The Washington International Trade Association held a webinar on February 25th to examine how Covid-19 is remaking global supply chains. Among those in attendance were Karyn Booth a Partner and Transportation Practice Group Leader of Thompson Hine LLP, Dr. Noel Hacegaba the Deputy Executive Director and Chief Operating Officer of the Port of Long Beach, Nate Herman the Senior Vice President of the American Apparel & Footwear Association, Weston LaBar the Chief Executive Officer of the Harbor Trucking Association, and Lori Ann LaRocco the Senior Editor of Guests at CNBC Business News who acted as the event’s moderator.
The panel began by mentioning how the Biden administration has signaled that they are going to make serious investments in infrastructure in the U.S. and Covid-19’s disruption to the supply chain points to the need for swift action. The panel highlighted that U.S. businesses on average spend $27 billion each year in extra fake break costs due to congestion and the total cost to meet infrastructure needs is estimated to be $3.7 trillion. These numbers bring attention to the need for significant investments to improve the flow rate across the supply chain, drive velocity, reliability, enhance the United States’ place in the global market, and increase the standard of living for Americans. In addition to more funding, the U.S. needs to make sure that these infrastructure investments are strategically placed. The panel suggested that the development of a comprehensive national freight policy that takes a holistic view of the supply chain instead of piecemealing is the solution. Moreover, they touched on how an integrated planning and funding system is key in the success of this situation. A plan that addresses the needs of the freight movement system will be critical to developing a comprehensive regional and state waypoint plan.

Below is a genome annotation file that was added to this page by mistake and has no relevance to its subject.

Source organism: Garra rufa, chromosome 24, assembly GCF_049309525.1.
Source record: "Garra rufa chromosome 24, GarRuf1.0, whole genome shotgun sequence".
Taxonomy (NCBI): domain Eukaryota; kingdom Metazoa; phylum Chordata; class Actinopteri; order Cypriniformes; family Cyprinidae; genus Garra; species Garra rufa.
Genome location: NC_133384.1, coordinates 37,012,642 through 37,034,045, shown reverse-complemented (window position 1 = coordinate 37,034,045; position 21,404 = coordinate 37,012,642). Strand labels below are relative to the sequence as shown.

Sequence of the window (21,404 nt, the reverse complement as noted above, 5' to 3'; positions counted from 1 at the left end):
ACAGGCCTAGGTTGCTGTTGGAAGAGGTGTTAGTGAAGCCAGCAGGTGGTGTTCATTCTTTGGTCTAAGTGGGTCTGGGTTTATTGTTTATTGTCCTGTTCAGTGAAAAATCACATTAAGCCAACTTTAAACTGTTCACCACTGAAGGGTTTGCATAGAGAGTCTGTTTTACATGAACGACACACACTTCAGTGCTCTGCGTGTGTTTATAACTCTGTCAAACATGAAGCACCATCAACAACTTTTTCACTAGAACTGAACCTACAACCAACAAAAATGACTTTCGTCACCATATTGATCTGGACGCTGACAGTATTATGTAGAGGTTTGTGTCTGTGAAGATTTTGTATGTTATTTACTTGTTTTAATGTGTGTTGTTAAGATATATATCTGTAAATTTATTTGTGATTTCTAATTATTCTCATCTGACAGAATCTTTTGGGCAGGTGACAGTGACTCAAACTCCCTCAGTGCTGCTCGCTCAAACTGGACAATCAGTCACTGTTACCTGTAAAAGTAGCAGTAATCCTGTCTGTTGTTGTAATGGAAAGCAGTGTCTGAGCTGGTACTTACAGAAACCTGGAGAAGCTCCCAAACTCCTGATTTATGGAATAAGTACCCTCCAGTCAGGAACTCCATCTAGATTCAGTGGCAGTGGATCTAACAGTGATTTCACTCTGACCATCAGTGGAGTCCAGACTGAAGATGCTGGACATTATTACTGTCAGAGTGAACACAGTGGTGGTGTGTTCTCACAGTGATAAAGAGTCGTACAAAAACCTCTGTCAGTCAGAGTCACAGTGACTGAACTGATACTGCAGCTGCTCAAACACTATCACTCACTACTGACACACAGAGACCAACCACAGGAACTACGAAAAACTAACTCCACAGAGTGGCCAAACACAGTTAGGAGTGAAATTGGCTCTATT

The panel mentioned the Free and Secure Trade (FAST) Act, which was recently enacted by Congress, as a good template to begin these developments; The FAST Act looked at expanding funding, streamlining the environmental review, permitting processes, and promoting the deployment of transportation technologies. Furthermore, the panel went over the need for the formation of a multi-modal freight office that would report directly to the Secretary of Transportation; This would help with the understanding of connection points in the supply chain, linking freight and transportation to the US economy. Last off, the panel went over the fact that as much the U.S needs to invest in its physical infrastructure, it needs to start investing in its data highways as the entire supply chain is relying more heavily on data. This data flow would allow the U.S. to get the containers to flow more efficiently and is part of why Congress needs to look at ways to start funding data highways, in addition to physical infrastructure.